John Locke’s Law of Unintended Consequences dates back to the 1600s. Often cited, the law says that actions always have effects that are unanticipated or unintended.
Locke’s law couldn’t be truer for childhood cancer survivors today.
Survivorship is a significant milestone that has accelerated since the 1970s, when the cure rate was 50-60 percent. Today, four out of five children diagnosed with cancer will be cured.
This is good news for extending life away from the disease, but treatments — predominantly chemotherapy, radiation and surgery— have unintentionally caused a multitude of issues as survivors age.
Studies show that over two-thirds of childhood cancer survivors are living with chronic conditions and even life-threatening illness. As of 2010, there were 380,000 survivors living in the US, and projections call for a half-million survivors by 2020. The math adds up to a public health concern.
What chronic conditions do childhood cancer survivors face?
Childhood cancer survivors endure low-bone density, memory loss and cognitive changes, cataracts and other conditions — issues related to aging but decades earlier. They are susceptible to cardiovascular disease and second cancers, as well as neurological damage.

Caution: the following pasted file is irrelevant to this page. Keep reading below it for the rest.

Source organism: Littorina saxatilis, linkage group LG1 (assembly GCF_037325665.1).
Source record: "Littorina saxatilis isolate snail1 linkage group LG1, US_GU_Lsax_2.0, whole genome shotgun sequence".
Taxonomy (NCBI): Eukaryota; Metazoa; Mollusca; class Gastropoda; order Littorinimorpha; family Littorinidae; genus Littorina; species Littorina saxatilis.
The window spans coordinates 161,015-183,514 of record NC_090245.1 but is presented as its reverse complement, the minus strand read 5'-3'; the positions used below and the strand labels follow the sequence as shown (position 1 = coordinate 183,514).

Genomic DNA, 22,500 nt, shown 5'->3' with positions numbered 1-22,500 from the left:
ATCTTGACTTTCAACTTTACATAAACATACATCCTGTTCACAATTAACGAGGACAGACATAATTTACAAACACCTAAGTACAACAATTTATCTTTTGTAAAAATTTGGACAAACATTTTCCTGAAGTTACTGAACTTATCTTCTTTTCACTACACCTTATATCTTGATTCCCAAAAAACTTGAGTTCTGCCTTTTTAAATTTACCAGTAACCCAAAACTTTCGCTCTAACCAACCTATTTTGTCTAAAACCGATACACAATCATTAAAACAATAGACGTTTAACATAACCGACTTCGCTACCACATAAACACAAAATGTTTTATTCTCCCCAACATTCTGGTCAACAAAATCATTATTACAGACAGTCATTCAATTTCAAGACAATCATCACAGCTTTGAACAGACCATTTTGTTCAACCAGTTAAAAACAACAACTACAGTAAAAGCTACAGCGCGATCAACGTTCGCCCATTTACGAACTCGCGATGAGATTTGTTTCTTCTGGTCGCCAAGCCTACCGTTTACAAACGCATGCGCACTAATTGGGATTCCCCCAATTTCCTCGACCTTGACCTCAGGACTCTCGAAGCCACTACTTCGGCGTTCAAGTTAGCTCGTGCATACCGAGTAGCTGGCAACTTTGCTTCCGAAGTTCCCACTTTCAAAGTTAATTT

The bigger question is what can we do?
As we near a half-million survivors, it is critical to address these conditions at an earlier age. Cancer genomics can play a role in knowing why this is happening and how.
Also, harnessing new approaches rather than using the traditional chemotherapy and radiation can improve outcomes now, and later. Novel cancer treatments like CAR T-cell therapy (where engineered cells attack cancer cells in the body) can be promising alternatives.
This would address the chronic conditions for newly diagnosed patients. The remaining half-million survivors also need assistance. We should take the following approach:
- Develop programs dedicated to caring for childhood cancer survivors: Providers need to offer the appropriate services and predict what life is going to be like for this population. Follow their history and screen them appropriately. Psychosocial support is also necessary and very important to disease prevention and health promotion.
- Educate and train professionals: Physicians can serve as a resource for other medical professionals so they understand these challenges. Without education, they won’t be able to properly treat childhood cancer survivors.
- Conduct research: We need to better understand the ongoing risks. We need to know the underlying physiology happening in the body.
National screening guidelines were a big step forward in treating childhood cancer. There is more we can do, as it is often said: cure is extremely important, but in terms of childhood cancer, cure is not enough.
Jonathan Fish, MD, is a pediatric hematologist/oncologist at Cohen Children’s Medical Center and an associate professor of pediatrics at the Donald and Barbara Zucker School of Medicine at Hofstra/Northwell. He founded the Cohen Children’s Survivors Facing Forward program and hosts Northwell Health’s Les Nelkin Pediatric Cancer Survivor’s Day each year.